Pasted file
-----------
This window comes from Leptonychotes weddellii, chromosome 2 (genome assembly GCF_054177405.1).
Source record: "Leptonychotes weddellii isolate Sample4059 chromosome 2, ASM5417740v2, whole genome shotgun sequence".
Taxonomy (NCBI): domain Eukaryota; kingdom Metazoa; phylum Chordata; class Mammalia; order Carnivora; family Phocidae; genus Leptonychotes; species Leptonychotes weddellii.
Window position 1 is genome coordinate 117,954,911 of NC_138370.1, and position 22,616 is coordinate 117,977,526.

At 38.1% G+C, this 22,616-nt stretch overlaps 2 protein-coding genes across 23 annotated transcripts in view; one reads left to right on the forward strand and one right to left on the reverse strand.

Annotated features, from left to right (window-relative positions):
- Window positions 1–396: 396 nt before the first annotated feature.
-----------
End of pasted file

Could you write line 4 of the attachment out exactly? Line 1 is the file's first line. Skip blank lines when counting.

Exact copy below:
Window position 1 is genome coordinate 117,954,911 of NC_138370.1, and position 22,616 is coordinate 117,977,526.